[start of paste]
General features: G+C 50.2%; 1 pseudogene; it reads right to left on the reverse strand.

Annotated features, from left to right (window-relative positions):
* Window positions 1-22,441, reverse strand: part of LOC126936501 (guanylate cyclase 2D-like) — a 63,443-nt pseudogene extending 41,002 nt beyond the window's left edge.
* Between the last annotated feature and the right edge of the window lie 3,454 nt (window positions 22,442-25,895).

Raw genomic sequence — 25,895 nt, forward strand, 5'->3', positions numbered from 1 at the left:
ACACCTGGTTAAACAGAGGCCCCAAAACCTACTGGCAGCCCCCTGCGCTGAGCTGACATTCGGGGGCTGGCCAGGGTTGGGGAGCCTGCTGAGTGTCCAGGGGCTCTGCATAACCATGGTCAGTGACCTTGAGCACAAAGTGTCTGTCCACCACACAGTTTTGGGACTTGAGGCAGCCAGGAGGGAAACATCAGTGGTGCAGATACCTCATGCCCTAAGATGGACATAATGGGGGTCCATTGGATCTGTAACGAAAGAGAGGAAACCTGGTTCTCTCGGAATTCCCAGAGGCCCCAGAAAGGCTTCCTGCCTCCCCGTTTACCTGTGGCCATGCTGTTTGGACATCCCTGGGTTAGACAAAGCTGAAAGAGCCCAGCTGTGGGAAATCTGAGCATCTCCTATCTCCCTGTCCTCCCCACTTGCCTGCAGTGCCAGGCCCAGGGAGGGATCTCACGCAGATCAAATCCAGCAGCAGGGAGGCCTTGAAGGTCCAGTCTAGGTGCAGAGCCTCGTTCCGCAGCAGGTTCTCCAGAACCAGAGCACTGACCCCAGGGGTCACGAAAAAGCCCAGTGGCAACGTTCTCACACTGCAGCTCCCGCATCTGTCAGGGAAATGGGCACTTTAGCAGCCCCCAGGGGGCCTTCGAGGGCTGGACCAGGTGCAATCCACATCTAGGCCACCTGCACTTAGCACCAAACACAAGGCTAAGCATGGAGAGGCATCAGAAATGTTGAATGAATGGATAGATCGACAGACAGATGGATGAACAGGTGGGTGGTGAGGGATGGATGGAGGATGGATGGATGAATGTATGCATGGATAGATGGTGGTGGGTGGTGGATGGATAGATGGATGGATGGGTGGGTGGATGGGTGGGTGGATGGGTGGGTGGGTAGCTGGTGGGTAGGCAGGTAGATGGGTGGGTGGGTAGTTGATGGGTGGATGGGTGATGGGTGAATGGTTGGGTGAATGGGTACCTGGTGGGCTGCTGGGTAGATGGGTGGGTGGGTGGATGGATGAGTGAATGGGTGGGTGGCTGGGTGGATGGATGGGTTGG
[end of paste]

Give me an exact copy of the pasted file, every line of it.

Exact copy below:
General features: G+C 50.2%; 1 pseudogene; it reads right to left on the reverse strand.

Annotated features, from left to right (window-relative positions):
* Window positions 1-22,441, reverse strand: part of LOC126936501 (guanylate cyclase 2D-like) — a 63,443-nt pseudogene extending 41,002 nt beyond the window's left edge.
* Between the last annotated feature and the right edge of the window lie 3,454 nt (window positions 22,442-25,895).

Raw genomic sequence — 25,895 nt, forward strand, 5'->3', positions numbered from 1 at the left:
ACACCTGGTTAAACAGAGGCCCCAAAACCTACTGGCAGCCCCCTGCGCTGAGCTGACATTCGGGGGCTGGCCAGGGTTGGGGAGCCTGCTGAGTGTCCAGGGGCTCTGCATAACCATGGTCAGTGACCTTGAGCACAAAGTGTCTGTCCACCACACAGTTTTGGGACTTGAGGCAGCCAGGAGGGAAACATCAGTGGTGCAGATACCTCATGCCCTAAGATGGACATAATGGGGGTCCATTGGATCTGTAACGAAAGAGAGGAAACCTGGTTCTCTCGGAATTCCCAGAGGCCCCAGAAAGGCTTCCTGCCTCCCCGTTTACCTGTGGCCATGCTGTTTGGACATCCCTGGGTTAGACAAAGCTGAAAGAGCCCAGCTGTGGGAAATCTGAGCATCTCCTATCTCCCTGTCCTCCCCACTTGCCTGCAGTGCCAGGCCCAGGGAGGGATCTCACGCAGATCAAATCCAGCAGCAGGGAGGCCTTGAAGGTCCAGTCTAGGTGCAGAGCCTCGTTCCGCAGCAGGTTCTCCAGAACCAGAGCACTGACCCCAGGGGTCACGAAAAAGCCCAGTGGCAACGTTCTCACACTGCAGCTCCCGCATCTGTCAGGGAAATGGGCACTTTAGCAGCCCCCAGGGGGCCTTCGAGGGCTGGACCAGGTGCAATCCACATCTAGGCCACCTGCACTTAGCACCAAACACAAGGCTAAGCATGGAGAGGCATCAGAAATGTTGAATGAATGGATAGATCGACAGACAGATGGATGAACAGGTGGGTGGTGAGGGATGGATGGAGGATGGATGGATGAATGTATGCATGGATAGATGGTGGTGGGTGGTGGATGGATAGATGGATGGATGGGTGGGTGGATGGGTGGGTGGATGGGTGGGTGGGTAGCTGGTGGGTAGGCAGGTAGATGGGTGGGTGGGTAGTTGATGGGTGGATGGGTGATGGGTGAATGGTTGGGTGAATGGGTACCTGGTGGGCTGCTGGGTAGATGGGTGGGTGGGTGGATGGATGAGTGAATGGGTGGGTGGCTGGGTGGATGGATGGGTTGG